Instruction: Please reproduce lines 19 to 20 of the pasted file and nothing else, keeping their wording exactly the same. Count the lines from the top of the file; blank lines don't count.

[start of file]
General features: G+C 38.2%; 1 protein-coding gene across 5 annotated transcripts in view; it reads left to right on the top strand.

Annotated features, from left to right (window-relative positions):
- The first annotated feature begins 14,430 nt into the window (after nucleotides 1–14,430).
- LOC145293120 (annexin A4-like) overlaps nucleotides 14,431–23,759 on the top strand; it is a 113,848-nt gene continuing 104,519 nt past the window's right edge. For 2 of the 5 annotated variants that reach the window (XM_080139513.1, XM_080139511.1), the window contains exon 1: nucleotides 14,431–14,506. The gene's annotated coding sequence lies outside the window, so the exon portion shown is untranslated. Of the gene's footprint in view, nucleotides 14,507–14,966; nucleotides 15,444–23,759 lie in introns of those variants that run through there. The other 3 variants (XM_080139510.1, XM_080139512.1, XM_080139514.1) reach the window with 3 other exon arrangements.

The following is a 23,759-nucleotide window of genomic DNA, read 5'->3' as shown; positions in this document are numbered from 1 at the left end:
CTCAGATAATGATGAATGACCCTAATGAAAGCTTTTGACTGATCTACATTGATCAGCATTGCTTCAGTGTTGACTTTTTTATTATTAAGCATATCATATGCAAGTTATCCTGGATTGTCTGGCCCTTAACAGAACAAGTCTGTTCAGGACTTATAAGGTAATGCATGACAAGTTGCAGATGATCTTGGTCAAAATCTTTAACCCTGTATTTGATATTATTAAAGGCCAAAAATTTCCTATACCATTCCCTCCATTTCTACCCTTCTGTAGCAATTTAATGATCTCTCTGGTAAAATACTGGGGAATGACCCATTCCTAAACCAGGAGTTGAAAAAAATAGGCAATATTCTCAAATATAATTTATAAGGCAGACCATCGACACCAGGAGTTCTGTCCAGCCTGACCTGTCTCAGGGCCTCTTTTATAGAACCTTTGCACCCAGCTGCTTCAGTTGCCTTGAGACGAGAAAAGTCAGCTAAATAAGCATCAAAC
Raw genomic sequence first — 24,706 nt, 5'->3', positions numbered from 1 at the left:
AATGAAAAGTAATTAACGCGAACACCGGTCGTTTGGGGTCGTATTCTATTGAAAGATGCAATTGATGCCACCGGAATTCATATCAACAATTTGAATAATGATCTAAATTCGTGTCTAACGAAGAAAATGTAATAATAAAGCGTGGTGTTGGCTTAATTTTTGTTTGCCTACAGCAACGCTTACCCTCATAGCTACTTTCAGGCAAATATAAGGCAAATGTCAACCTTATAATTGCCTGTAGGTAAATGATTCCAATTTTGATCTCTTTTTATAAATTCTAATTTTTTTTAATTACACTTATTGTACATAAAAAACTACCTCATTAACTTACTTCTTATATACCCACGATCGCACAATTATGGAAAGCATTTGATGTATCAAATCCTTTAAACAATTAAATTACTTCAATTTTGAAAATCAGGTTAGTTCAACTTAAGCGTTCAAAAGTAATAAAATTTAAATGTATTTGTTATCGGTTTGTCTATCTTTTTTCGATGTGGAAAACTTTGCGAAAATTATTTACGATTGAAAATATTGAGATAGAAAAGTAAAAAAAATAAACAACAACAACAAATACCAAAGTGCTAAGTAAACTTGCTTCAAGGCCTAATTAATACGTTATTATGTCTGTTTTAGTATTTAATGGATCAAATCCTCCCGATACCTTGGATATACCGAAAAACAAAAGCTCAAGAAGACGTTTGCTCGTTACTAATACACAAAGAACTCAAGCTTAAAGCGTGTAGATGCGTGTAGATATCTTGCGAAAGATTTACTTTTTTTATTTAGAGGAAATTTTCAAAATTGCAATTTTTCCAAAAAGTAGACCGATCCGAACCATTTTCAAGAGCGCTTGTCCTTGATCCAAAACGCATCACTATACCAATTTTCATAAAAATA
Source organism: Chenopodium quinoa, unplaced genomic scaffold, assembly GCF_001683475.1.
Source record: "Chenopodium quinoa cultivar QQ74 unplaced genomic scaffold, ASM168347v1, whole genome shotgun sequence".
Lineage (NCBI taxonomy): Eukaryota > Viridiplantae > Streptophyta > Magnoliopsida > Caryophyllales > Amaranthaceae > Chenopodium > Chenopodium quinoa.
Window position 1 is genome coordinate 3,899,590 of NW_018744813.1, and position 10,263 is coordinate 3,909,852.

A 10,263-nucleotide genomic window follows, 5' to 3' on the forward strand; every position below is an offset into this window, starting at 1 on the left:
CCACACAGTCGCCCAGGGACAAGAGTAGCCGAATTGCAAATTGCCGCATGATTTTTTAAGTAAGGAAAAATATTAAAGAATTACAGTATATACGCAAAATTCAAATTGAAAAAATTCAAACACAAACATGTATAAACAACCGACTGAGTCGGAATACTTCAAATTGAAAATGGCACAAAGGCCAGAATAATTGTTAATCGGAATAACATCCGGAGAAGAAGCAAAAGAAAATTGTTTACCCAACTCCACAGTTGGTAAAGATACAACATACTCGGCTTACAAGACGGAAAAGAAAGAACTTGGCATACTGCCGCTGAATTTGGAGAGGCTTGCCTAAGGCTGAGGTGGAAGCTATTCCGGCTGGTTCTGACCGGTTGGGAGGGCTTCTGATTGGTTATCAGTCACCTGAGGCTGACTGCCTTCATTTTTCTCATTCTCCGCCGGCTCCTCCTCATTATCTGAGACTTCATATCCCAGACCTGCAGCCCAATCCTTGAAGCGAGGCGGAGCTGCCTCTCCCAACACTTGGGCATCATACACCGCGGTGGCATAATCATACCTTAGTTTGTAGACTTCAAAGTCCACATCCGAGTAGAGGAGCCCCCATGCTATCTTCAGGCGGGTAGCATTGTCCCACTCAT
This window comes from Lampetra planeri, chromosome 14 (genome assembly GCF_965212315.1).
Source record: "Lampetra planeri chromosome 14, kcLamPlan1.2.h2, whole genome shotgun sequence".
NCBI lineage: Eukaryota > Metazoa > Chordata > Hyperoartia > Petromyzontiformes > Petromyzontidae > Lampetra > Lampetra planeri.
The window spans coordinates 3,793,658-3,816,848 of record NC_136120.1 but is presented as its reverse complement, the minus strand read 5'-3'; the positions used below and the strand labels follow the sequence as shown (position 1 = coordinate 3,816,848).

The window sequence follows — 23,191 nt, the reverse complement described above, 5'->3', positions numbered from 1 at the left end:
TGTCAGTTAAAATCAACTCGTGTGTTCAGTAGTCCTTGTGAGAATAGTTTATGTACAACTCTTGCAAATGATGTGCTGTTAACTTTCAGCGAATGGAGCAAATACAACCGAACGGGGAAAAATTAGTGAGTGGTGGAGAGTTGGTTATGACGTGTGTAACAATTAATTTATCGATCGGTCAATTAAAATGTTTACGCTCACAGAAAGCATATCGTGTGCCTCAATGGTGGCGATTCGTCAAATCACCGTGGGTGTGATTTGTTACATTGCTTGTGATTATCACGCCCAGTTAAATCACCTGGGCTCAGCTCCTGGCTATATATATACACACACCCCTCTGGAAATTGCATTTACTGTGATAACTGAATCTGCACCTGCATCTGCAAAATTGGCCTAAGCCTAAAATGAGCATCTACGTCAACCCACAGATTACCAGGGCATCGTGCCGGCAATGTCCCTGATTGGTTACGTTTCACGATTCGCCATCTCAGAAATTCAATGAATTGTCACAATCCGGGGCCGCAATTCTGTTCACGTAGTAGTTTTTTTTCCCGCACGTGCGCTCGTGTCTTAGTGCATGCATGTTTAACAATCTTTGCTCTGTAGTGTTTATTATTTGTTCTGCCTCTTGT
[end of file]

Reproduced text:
The window sequence follows — 23,191 nt, the reverse complement described above, 5'->3', positions numbered from 1 at the left end:
TGTCAGTTAAAATCAACTCGTGTGTTCAGTAGTCCTTGTGAGAATAGTTTATGTACAACTCTTGCAAATGATGTGCTGTTAACTTTCAGCGAATGGAGCAAATACAACCGAACGGGGAAAAATTAGTGAGTGGTGGAGAGTTGGTTATGACGTGTGTAACAATTAATTTATCGATCGGTCAATTAAAATGTTTACGCTCACAGAAAGCATATCGTGTGCCTCAATGGTGGCGATTCGTCAAATCACCGTGGGTGTGATTTGTTACATTGCTTGTGATTATCACGCCCAGTTAAATCACCTGGGCTCAGCTCCTGGCTATATATATACACACACCCCTCTGGAAATTGCATTTACTGTGATAACTGAATCTGCACCTGCATCTGCAAAATTGGCCTAAGCCTAAAATGAGCATCTACGTCAACCCACAGATTACCAGGGCATCGTGCCGGCAATGTCCCTGATTGGTTACGTTTCACGATTCGCCATCTCAGAAATTCAATGAATTGTCACAATCCGGGGCCGCAATTCTGTTCACGTAGTAGTTTTTTTTCCCGCACGTGCGCTCGTGTCTTAGTGCATGCATGTTTAACAATCTTTGCTCTGTAGTGTTTATTATTTGTTCTGCCTCTTGT